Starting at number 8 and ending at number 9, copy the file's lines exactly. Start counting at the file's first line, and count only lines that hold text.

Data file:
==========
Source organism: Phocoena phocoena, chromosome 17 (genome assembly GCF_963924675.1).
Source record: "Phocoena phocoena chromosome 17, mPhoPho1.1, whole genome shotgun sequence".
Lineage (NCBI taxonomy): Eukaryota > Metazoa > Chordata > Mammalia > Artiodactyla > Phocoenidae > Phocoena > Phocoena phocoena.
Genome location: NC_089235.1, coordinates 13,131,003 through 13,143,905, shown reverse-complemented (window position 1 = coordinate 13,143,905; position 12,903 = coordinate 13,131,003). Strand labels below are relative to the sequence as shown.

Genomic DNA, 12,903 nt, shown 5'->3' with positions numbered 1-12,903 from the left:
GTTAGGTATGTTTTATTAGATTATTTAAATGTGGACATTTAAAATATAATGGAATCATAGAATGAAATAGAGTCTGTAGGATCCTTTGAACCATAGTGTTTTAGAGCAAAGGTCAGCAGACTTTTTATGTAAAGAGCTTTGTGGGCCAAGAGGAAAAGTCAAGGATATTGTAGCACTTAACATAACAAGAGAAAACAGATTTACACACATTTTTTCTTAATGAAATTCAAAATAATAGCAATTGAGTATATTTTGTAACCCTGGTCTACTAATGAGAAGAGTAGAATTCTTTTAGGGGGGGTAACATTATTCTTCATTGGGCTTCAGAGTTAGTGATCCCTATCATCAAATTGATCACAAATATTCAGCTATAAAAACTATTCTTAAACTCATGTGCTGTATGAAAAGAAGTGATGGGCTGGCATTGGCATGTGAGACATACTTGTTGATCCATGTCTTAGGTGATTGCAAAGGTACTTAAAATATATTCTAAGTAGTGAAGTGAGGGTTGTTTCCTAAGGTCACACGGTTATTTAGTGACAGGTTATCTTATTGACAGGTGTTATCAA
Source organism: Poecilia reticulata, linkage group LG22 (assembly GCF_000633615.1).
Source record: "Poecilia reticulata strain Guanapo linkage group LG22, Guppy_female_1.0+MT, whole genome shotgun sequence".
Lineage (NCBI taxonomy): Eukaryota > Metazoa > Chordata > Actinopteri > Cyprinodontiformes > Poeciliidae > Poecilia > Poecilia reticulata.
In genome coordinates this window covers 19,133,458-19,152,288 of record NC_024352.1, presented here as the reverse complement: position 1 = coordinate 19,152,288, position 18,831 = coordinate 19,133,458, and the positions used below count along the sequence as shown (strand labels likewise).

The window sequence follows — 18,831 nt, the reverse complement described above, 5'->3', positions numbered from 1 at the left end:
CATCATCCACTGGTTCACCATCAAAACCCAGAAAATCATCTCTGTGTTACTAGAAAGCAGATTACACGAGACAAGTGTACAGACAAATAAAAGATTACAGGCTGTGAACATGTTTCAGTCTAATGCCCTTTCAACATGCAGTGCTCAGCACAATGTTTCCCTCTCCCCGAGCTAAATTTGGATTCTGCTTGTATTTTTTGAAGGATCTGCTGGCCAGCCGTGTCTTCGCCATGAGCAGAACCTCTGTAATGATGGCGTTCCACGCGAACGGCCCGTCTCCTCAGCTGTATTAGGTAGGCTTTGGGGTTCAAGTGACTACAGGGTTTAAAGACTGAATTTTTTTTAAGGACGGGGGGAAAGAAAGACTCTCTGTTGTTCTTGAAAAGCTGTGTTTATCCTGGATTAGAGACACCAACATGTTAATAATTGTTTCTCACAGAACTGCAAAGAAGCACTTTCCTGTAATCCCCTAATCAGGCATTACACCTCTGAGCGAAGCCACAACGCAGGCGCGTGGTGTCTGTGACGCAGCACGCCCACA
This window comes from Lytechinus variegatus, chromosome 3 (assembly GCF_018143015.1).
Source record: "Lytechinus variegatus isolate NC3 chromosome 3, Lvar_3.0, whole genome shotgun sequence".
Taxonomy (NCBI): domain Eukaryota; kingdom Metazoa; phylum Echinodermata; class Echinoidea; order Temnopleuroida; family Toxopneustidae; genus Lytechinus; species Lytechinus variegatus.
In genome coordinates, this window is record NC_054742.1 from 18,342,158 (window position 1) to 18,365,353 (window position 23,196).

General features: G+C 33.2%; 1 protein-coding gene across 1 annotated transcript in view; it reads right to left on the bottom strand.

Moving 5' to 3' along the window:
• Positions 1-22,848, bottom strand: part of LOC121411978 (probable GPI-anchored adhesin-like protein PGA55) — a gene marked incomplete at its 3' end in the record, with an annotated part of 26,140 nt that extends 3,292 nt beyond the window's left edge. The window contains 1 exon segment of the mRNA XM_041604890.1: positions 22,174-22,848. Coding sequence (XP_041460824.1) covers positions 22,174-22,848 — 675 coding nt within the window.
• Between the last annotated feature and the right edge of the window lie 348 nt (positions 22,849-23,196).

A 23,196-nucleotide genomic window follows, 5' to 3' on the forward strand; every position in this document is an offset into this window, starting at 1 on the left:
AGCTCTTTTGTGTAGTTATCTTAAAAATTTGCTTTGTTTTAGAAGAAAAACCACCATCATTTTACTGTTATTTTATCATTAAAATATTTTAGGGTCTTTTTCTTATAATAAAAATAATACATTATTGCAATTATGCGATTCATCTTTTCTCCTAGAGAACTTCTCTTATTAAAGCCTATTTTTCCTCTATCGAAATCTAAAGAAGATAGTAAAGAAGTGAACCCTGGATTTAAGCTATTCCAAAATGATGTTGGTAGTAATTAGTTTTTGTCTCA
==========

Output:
Source record: "Poecilia reticulata strain Guanapo linkage group LG22, Guppy_female_1.0+MT, whole genome shotgun sequence".
Lineage (NCBI taxonomy): Eukaryota > Metazoa > Chordata > Actinopteri > Cyprinodontiformes > Poeciliidae > Poecilia > Poecilia reticulata.